Fancy lunch with Apple CEO Tim Cook to find out about the iPhone 6, the firm's plans for the long-rumoured iWatch or just what on earth he is doing considering paying $3bn for Beats? Well a spare £200,000 should be enough.
A recent auction for lunch with Cook held by charity site CharityBuzz has closed with the winning bidder stumping up $300,001 for the honour. Clearly small change to that Apple fan, who's not been named.
Cook is clearly a charity soul as he added the chance to be a guest of honour at the next major Apple event – perhaps the iPhone 6 unveiling - to help boost the bids, which is for his charity of choice, the RFK Center for Justice & Human Rights.
Sneak is sure that such an amount is worth it. After all, Cook has been at Apple for years, learned from the master Steve Jobs, and has kept Apple ticking since taking over, so no doubt he can pass on a thing or two.
Really, though, for that much money Tim Cook should actually cook the meal as well, and provide transport costs for getting to the firm's headquarters, as this is not included in the lot, although the anonymous winning bidder can no doubt afford it.
While one Tim is basking in the clear demand that he enjoys from the public, Sneak couldn't help feeling a little sorry for another Tim - AOL chief Tim Armstrong.
So far the chance for lunch with him, and a tour of the HuffingtonPost Live studios and a taped interview, has had just one bid of $3,500, against an estimate of $25,000 from the organisers.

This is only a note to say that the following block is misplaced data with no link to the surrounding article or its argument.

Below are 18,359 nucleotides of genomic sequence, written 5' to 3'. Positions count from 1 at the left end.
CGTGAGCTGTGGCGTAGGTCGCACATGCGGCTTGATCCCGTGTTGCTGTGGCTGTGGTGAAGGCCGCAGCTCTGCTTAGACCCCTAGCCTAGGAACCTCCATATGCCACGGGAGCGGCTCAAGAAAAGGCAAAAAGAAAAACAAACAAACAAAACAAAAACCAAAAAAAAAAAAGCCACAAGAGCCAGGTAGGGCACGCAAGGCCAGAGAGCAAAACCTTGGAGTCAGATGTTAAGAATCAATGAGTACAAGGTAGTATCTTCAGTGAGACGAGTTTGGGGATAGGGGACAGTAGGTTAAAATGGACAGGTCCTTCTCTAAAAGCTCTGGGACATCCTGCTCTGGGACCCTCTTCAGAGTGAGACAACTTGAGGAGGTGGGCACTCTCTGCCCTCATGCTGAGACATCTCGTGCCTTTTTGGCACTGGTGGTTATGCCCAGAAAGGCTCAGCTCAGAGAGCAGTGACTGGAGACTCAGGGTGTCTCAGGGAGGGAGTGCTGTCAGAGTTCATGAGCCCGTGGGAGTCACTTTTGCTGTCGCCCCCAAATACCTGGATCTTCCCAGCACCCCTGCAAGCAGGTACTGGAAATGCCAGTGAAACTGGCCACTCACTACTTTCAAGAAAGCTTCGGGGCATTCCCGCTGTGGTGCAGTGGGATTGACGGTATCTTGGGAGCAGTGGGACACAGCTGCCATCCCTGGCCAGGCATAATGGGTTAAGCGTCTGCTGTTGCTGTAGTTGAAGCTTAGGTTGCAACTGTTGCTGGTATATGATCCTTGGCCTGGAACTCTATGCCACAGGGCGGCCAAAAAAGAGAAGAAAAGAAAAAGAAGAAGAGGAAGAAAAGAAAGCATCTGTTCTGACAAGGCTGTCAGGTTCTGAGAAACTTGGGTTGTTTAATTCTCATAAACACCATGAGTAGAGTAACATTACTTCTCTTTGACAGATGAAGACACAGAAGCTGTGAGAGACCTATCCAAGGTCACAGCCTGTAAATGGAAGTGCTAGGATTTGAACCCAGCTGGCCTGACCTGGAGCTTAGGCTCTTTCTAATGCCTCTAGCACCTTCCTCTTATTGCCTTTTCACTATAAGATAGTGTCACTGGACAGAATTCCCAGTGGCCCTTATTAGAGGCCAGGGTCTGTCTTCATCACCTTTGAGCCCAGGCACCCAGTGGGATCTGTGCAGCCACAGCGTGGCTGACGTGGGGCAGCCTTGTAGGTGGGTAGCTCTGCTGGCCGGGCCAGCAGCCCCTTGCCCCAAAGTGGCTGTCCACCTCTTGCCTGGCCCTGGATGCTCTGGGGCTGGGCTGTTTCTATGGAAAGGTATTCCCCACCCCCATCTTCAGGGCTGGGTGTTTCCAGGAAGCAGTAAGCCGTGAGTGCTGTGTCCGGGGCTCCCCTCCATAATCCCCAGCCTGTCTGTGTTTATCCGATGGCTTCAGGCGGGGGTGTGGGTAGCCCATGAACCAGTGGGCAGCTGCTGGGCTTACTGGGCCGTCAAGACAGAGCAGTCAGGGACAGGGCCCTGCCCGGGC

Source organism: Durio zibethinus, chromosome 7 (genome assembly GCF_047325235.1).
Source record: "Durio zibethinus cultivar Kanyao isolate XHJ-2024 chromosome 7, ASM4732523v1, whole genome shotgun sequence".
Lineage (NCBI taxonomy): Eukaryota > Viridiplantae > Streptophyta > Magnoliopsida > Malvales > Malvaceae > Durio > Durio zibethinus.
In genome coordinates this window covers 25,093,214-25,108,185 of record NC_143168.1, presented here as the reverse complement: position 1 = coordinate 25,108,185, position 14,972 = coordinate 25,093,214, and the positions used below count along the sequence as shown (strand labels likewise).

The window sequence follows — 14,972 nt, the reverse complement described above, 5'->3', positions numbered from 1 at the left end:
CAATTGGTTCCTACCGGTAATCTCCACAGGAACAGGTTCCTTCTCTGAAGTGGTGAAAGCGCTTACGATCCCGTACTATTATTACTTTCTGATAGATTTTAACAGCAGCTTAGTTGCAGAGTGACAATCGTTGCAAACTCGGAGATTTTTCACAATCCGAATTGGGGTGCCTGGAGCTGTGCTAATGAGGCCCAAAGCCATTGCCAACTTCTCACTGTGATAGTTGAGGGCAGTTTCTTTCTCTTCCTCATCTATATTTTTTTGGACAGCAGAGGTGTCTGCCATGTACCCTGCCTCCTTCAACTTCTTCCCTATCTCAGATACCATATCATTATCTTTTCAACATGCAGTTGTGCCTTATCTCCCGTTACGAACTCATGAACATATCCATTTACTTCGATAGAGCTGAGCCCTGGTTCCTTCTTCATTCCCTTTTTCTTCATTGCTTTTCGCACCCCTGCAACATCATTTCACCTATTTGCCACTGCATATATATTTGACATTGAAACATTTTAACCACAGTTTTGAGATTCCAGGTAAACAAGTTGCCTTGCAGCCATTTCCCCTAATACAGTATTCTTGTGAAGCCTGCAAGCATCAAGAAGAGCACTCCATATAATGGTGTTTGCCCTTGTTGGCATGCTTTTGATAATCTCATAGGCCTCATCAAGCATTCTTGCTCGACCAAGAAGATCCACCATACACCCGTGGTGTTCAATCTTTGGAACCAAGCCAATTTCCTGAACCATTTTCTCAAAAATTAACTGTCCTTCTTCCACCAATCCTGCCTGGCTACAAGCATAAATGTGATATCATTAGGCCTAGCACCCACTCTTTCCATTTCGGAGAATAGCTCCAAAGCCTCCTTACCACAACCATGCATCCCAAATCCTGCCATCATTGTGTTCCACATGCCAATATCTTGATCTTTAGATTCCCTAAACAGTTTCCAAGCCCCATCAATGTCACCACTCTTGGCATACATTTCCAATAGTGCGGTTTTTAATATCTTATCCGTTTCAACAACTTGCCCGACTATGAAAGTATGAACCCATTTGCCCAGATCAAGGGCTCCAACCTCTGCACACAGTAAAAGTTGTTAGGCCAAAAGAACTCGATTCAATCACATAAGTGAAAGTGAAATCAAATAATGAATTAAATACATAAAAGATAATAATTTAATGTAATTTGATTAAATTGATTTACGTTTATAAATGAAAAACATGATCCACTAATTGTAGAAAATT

Don't worry, Tim, Sneak will stump up a bit to get the bids moving – you accept Bitcoin, right?
Musician Alicia Keys will leave her role as BlackBerry's creative director after just a year. The 32-year old, who Sneak imagines was given her role mostly due to her surname matching up with BlackBerry's famous QWERTY devices, had plenty of reasons to leave the firm.
Following Thorsten Heins' dramatic exit from the firm after failing to find a buyer, Keys was first in line to become chief exec as she happened to be standing outside his office at the time. In the end, though, John Chen got the role and Keys was probably promised a live performance at BlackBerry's Live event.
Which was then cancelled. This meant Keys would no longer be able to perform her stirring rendition of Empire State of Mind, which was the final straw.
Sneak wonders where she'll go next as many companies need a celebrity backer. Floppy-haired word-sayer and action-doer Aston Kutcher took up a second job as a product engineer at Lenovo last year, while Iron Man himself Robert Downey Jr signed a two-year deal to be the face of smartphone maker HTC.
Considering Keys' love for New York - AKA The Big Apple - Sneak thinks it's fairly clear where she'll end up.
Sneak fully expected a Lego model of a generic computer programmer, with his "strength" rating labeled at just one star, to be an insulting mess. But in fact, Sneak rather enjoys the childish yet clever biography given to our plastic friend.
First of all, the description acknowledges the fundamental flaws behind arguing about the superiority of desktop operating systems, which Sneak appreciates. "Other computer whizzes can argue all they like about what kind of computer or operating system is the best one – the computer programmer knows that the only way to be a real expert is to master all of them," the description of the computer programmer figure on the Lego website explains.